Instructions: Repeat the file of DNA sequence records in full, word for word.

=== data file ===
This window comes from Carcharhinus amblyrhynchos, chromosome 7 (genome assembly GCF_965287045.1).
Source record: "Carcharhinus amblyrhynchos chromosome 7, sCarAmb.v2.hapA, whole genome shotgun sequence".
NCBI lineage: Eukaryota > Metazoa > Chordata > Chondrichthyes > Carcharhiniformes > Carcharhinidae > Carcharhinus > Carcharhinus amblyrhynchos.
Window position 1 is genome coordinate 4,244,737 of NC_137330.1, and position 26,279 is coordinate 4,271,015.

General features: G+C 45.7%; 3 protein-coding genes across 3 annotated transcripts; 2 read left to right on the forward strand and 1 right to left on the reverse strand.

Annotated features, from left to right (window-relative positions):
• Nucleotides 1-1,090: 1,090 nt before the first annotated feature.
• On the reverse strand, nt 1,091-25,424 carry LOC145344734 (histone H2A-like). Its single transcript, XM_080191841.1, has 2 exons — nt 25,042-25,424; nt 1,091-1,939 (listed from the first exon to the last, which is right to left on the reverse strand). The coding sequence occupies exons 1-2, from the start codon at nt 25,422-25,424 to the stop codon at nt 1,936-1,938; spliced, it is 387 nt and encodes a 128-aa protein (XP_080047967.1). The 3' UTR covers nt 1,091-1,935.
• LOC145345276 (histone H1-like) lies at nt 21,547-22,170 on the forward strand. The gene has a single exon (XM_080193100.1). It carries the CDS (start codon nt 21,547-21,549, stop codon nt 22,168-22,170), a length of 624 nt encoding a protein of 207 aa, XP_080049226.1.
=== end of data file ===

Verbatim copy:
This window comes from Carcharhinus amblyrhynchos, chromosome 7 (genome assembly GCF_965287045.1).
Source record: "Carcharhinus amblyrhynchos chromosome 7, sCarAmb.v2.hapA, whole genome shotgun sequence".
NCBI lineage: Eukaryota > Metazoa > Chordata > Chondrichthyes > Carcharhiniformes > Carcharhinidae > Carcharhinus > Carcharhinus amblyrhynchos.
Window position 1 is genome coordinate 4,244,737 of NC_137330.1, and position 26,279 is coordinate 4,271,015.

General features: G+C 45.7%; 3 protein-coding genes across 3 annotated transcripts; 2 read left to right on the forward strand and 1 right to left on the reverse strand.

Annotated features, from left to right (window-relative positions):
• Nucleotides 1-1,090: 1,090 nt before the first annotated feature.
• On the reverse strand, nt 1,091-25,424 carry LOC145344734 (histone H2A-like). Its single transcript, XM_080191841.1, has 2 exons — nt 25,042-25,424; nt 1,091-1,939 (listed from the first exon to the last, which is right to left on the reverse strand). The coding sequence occupies exons 1-2, from the start codon at nt 25,422-25,424 to the stop codon at nt 1,936-1,938; spliced, it is 387 nt and encodes a 128-aa protein (XP_080047967.1). The 3' UTR covers nt 1,091-1,935.
• LOC145345276 (histone H1-like) lies at nt 21,547-22,170 on the forward strand. The gene has a single exon (XM_080193100.1). It carries the CDS (start codon nt 21,547-21,549, stop codon nt 22,168-22,170), a length of 624 nt encoding a protein of 207 aa, XP_080049226.1.